The Haves and the Have-Nots: A Brief and Idiosyncratic History of Global Inequality, Author: Branko Milanovic.
UltraSociety: How 10,000 Years of War Made Humans the Greatest Cooperators on Earth, Author: Peter Turchin.
Theory of Moral Sentiments, Author: Adam Smith.
The Bounds of Reason, Author: Peter Turchin.
A Cooperative Species, Author: Samuel Bowles.
Individuality and Entanglement, Author: Peter Turchin.
The Darwin Economy: Liberty, Competition, and the Common Good, Author: Robert H. Frank.
What Price the Moral High Ground? Author: Peter Turchin.

By Peter Turchin – I think people who want to understand how human societies and economies really work will find these articles interesting, along with Branko Milanovic’s blog post exploring this issue in greater detail: “Henry and Kant: outsourcing morality.”

I (Branko) actually find myself in sympathy with the operations of Gekko, Skilling etc., not because I like them as individuals but because I see an iron logic in their behavior. Let me explain that iron logic as composed of three elements.

  1. Personal ethics do not exist
  2. Laws exist and they are supposed to embody the general moral rules so that we know what we can do, insuring that the pursuit of our private interest leads to some greater social good
  3. We then just follow our private interests.

In a (less than ideal) metaphor, imagine the rules as fences around a path, like in bobsledding.

Morality is embedded in the fence and I am going to play by the rules (but nothing more) and, even when I consciously do not play by the rules (as for example when I cheat and score a goal by hand), I do not have to feel bad about it. It is the job of the referee to catch me and punish me. In other words, there is no internal ethical mechanism to stop me from scoring a goal by any means I can find.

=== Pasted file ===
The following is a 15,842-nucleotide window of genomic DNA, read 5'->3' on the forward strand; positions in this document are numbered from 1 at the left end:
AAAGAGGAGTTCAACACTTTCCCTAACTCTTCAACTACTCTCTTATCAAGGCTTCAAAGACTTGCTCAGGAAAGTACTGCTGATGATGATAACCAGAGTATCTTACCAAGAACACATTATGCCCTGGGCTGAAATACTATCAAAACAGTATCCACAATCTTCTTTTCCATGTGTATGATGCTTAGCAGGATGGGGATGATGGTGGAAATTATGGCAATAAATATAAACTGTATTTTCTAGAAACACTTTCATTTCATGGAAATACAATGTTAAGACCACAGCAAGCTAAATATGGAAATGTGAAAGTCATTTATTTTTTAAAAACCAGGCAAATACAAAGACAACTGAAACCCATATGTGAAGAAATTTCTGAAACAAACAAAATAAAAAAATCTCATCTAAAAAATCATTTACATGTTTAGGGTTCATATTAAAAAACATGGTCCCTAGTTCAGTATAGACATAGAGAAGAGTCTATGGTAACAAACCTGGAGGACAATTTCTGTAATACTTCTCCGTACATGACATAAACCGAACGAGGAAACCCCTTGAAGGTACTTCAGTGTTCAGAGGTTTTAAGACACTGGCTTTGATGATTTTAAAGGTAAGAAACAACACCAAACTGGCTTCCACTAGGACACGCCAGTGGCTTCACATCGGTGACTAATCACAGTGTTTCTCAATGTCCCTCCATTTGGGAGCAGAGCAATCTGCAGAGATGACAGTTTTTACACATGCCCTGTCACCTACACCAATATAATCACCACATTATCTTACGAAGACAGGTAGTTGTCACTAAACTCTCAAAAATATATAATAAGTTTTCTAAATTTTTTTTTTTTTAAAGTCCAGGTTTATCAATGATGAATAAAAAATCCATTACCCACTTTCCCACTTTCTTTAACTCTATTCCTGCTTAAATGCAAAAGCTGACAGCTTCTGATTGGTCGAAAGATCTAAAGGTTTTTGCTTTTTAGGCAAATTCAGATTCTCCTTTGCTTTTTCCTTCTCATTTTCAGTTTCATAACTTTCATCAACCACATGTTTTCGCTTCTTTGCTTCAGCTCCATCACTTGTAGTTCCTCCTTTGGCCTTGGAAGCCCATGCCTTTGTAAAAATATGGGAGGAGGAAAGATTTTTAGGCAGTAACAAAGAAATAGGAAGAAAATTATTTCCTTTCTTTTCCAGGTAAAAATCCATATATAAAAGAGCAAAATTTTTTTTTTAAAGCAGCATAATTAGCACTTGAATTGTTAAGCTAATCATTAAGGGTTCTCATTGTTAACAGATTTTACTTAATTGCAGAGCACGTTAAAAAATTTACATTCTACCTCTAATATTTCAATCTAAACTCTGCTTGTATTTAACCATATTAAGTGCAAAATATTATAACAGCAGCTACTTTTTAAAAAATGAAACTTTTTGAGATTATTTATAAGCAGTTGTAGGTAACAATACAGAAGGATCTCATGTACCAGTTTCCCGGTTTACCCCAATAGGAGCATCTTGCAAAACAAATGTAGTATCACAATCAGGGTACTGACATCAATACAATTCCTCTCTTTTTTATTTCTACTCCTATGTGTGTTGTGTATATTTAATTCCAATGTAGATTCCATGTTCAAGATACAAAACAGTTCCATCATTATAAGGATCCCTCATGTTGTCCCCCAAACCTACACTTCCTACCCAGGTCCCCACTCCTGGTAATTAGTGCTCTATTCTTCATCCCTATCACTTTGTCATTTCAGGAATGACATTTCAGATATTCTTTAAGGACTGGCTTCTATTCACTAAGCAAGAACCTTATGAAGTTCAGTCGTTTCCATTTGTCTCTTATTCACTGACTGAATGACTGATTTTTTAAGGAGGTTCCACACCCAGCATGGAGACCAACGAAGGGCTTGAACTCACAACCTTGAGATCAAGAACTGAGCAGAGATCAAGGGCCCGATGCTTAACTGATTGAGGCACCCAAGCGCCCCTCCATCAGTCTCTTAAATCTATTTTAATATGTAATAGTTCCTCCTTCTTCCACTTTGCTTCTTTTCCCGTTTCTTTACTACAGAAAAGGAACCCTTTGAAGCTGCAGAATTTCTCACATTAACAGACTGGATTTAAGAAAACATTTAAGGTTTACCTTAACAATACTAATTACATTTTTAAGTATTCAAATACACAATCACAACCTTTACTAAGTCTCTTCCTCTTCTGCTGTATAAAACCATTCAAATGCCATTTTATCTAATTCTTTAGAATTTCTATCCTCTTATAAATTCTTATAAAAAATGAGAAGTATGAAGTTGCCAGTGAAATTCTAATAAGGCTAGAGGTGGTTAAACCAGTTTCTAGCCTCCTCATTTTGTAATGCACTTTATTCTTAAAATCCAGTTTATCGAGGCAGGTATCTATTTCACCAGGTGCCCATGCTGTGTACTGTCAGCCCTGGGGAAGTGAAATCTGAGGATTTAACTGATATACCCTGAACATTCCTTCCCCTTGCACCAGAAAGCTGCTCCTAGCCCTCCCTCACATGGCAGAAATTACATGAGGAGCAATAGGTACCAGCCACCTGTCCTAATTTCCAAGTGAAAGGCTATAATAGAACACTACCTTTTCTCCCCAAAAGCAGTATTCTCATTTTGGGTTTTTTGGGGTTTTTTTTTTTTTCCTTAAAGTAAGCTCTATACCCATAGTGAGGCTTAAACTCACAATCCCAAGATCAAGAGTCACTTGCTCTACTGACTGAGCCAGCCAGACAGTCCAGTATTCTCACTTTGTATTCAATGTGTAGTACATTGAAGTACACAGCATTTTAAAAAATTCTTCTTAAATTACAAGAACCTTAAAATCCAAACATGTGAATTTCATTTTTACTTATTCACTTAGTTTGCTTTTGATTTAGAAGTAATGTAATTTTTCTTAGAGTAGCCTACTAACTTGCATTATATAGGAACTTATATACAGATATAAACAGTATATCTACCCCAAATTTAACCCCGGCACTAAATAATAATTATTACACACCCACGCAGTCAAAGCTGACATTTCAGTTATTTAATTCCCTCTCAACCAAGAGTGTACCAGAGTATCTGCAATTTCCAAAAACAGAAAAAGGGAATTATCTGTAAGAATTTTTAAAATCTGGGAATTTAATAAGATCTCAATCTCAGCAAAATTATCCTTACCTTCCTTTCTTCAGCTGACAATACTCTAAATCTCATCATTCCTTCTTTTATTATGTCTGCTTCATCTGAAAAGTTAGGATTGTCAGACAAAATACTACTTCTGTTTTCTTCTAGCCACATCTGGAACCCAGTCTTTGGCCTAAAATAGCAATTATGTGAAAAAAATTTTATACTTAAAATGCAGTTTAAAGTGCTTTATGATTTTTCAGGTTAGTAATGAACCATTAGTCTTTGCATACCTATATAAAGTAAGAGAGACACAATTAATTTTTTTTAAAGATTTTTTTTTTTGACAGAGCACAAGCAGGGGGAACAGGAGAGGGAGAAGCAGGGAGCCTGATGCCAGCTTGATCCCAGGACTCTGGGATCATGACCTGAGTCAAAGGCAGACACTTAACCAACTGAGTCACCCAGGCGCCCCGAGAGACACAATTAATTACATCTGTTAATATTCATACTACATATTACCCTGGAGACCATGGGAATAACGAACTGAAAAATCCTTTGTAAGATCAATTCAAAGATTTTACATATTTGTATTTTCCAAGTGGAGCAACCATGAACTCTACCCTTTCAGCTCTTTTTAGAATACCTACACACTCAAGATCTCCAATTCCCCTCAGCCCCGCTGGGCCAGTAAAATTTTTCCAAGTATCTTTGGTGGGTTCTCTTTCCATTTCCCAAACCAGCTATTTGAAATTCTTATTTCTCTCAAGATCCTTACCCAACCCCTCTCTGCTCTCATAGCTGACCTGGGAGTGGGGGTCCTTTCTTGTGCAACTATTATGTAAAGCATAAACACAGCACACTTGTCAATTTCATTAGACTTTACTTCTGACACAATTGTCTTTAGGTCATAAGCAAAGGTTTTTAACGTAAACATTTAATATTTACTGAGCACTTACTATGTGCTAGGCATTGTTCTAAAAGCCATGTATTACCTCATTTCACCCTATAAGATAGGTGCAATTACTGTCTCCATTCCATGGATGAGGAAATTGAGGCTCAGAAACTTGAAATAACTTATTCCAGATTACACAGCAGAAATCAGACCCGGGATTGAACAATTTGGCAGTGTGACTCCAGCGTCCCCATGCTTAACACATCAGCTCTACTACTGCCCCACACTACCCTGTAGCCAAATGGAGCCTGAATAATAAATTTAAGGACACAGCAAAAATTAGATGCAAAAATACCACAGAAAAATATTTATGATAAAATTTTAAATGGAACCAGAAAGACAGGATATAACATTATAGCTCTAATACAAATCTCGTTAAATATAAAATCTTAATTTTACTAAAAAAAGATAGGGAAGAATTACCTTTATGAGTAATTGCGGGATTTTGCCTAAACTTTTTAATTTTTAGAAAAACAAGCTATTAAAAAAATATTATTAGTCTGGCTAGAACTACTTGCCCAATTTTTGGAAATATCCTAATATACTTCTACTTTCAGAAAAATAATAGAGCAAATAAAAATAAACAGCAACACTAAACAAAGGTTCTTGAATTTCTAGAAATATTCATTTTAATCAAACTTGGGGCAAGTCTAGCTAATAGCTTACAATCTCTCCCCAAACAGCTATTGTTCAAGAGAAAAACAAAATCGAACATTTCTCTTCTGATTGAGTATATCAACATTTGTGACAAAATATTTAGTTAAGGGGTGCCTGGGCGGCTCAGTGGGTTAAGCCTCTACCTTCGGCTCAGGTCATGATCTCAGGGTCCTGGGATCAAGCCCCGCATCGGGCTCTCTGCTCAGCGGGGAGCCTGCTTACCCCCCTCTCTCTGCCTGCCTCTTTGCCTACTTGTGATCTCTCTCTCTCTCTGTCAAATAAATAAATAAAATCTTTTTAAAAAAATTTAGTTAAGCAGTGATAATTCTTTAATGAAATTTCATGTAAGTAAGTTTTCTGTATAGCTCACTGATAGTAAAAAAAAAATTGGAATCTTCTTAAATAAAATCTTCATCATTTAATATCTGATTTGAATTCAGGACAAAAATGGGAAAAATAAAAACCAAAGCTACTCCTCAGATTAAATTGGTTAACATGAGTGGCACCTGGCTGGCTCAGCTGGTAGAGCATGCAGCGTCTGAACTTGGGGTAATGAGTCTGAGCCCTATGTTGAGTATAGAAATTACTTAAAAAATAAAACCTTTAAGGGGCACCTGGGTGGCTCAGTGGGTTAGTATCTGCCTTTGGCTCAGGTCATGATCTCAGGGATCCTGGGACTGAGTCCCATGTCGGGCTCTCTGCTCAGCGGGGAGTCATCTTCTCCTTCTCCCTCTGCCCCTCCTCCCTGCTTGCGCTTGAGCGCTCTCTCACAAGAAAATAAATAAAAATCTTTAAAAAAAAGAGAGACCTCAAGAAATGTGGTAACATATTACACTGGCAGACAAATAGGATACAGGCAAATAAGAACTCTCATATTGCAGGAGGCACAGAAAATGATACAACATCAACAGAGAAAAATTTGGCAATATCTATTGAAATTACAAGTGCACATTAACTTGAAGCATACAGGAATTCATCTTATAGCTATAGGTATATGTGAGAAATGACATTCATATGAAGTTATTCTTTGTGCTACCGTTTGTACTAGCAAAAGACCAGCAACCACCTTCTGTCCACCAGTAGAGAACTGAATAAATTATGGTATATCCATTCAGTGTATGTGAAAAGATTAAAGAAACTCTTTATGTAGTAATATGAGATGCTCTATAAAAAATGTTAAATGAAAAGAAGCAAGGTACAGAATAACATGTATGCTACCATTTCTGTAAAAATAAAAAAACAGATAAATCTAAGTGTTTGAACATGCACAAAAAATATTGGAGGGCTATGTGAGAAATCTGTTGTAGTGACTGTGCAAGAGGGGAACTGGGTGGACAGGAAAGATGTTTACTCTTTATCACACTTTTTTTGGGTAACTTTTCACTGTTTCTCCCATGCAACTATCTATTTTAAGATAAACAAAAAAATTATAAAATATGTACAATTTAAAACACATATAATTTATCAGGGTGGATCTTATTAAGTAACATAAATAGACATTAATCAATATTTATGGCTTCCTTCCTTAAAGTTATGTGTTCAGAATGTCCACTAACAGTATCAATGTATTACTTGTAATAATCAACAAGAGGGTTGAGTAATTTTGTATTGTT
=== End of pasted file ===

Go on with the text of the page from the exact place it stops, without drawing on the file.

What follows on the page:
Blaming the financial crisis on greed is like blaming an airplane crash on gravity (a point made by Judge Richard Posner [2, 3] some years ago).

The financial crisis was not cause be either Greed I or Greed II, but by complex social dynamics outlined years ago by Hyman Minsky (Google it!), involving imperfect financial regulation.

Societies whose business leaders have moral integrity are successful societies.

Of course, it is always good to have some Greed I types around, and it is at any rate impossible to eliminate them. But they are part of a moral mix. more> http://goo.gl/kv8fFX

Society Cannot Function Without Moral Bonds

BOOK REVIEW

Theory of Moral Sentiments, Author: Adam Smith.
Wealth of Nations, Author: Adam Smith.
Descent of Man, Author: Charles Darwin.

By Geoffrey Hodgson – Adam Smith regarded individuals as driven by moral motives as well as self-interest. This is most clear in his Theory of Moral Sentiments, but ideas of justice and morality also pervade his Wealth of Nations.

It took economics a while to get rid of this argument. In two classic works published in 1871, William Stanley Jevons and Carl Menger placed individual self-interest at the foundation of economics. Three years later, Léon Walras built neoclassical general equilibrium analysis upon a similar assumption. For the next 100 years or more, self-interested, utility-maximizing, “economic man” was the centerpiece of mainstream economic theory.

There is now an enormous body of empirical research confirming that humans have cooperative as well as self-interested dispositions.

Morality means “doing the right thing.” It entails notions of justice that can over-ride our preferences or interests. Moral judgments are by their nature inescapable.

Morality differs fundamentally from matters of mere convenience, convention or conformism. Moral feelings are enhanced by learned cultural norms and rules. Morality is a group phenomenon involving deliberative, emotionally-driven and purportedly inescapable rules that apply to a community. more> http://goo.gl/bU8JeX